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About this poet

Andrés Montoya was born on May 18, 1968. He received a BA from California State University–Fresno, where he cofounded the Chicano Writers and Artists Association, and an MFA from the University of Oregon. His first book, the iceworker sings and other poems (Bilingual Press/Editorial Bilingüe, 1999) received a Chicano/Latino Literary Prize in 1997 and a Before Columbus Foundation American Book Award in 2000. In 2017 Bilingual Press/Editorial Bilingüe and Letras Latinas copublished the posthumous poetry collection a jury of trees, edited by Daniel Chacón. Montoya died from leukemia on May 26, 1999.

declaration

i have found
the face
of story
lying again.

i’m tired.

i’m a moth
on sunday.

i’m rain
looking
for a cup’s
crippled rim.

this is my decision:
blindfolded
i will look for truth
in the rough skin
of wood
sticking up
at the sky
from the largest hill
at the dump,

in the sound
of a car
on its way
to church,

in the smell
of beans
boiling away
into the night.

From A Jury of Trees (Bilingual Press/Editorial Bilingüe and Letras Latinas, 2017). Copyright © 2017 by Andrés Montoya. Used with the permission of Bilingual Press/Editorial Bilingüe.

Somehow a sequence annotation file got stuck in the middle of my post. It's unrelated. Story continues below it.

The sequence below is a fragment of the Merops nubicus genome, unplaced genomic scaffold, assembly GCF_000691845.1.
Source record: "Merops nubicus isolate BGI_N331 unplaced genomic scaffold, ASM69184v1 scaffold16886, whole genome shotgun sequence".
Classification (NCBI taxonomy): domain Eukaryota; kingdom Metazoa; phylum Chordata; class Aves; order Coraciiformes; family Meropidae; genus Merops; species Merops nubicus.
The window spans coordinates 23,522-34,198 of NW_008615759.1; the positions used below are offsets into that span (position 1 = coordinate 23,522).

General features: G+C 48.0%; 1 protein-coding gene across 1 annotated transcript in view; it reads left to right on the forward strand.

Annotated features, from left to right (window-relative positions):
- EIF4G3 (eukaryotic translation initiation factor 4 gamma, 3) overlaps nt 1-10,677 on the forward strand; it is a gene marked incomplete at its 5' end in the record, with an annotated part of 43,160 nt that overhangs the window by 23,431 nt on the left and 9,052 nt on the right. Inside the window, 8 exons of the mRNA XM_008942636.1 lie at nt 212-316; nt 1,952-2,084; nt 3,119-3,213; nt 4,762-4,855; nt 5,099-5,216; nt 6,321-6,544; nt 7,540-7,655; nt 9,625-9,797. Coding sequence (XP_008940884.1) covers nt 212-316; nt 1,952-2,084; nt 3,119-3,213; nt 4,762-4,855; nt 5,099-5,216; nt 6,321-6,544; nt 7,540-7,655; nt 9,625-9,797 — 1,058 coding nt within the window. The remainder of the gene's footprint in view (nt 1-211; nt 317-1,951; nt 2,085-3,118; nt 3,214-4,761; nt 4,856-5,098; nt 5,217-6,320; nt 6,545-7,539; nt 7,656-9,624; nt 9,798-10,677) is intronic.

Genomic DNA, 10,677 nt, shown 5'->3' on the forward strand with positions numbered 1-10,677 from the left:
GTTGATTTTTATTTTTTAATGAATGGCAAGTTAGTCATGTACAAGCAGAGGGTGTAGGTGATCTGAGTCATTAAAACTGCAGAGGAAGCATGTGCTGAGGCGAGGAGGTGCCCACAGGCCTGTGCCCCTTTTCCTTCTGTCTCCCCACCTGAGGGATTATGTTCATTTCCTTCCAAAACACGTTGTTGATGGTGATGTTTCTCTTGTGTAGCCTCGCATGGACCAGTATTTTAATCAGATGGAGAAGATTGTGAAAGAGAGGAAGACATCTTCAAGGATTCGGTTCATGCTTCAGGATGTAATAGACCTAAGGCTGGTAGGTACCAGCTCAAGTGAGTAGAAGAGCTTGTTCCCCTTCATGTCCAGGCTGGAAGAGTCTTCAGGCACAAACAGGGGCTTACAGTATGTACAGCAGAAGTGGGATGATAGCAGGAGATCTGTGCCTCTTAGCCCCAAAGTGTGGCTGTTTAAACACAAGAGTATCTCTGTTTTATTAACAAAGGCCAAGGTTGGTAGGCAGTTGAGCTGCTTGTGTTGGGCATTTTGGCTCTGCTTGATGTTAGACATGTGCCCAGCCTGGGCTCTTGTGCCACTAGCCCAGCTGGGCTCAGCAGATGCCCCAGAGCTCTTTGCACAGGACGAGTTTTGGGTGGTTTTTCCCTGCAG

From A Jury of Trees (Bilingual Press/Editorial Bilingüe and Letras Latinas, 2017). Copyright © 2017 by Andrés Montoya. Used with the permission of Bilingual Press/Editorial Bilingüe.

Andrés Montoya

Andrés Montoya is the author of the iceworker sings and other poems (Bilingual Press/Editorial Bilingüe, 1999) and a jury of trees (Bilingual Press/Editorial Bilingüe and Letras Latinas, 2017).

by this poet

poem

tonight for a moment as the owl sleeps
i’m going to dust this city’s dirt from my clothes
the dry hot deaths that bring the strongest to their knees.
i’m going to run headlong through a rainstorm
dodging lightening blasts and hurdling rivers
as wolves howl on

poem

the night swoons
               to the hip-hop
               of gunshots
               and stars.

a young woman’s teeth
               challenge
               everything

about sorrow’s suitcase
of explanations

and i am learning to hope
               like a

poem

there are the stars
and the sickle stare
of the moon

there are the frogs
dancing in the joy
of the ditch and the crickets
serenading everything

there are the trees
and the huge shadow
of the wind whispering
the old hymns of my childhood

and of course, there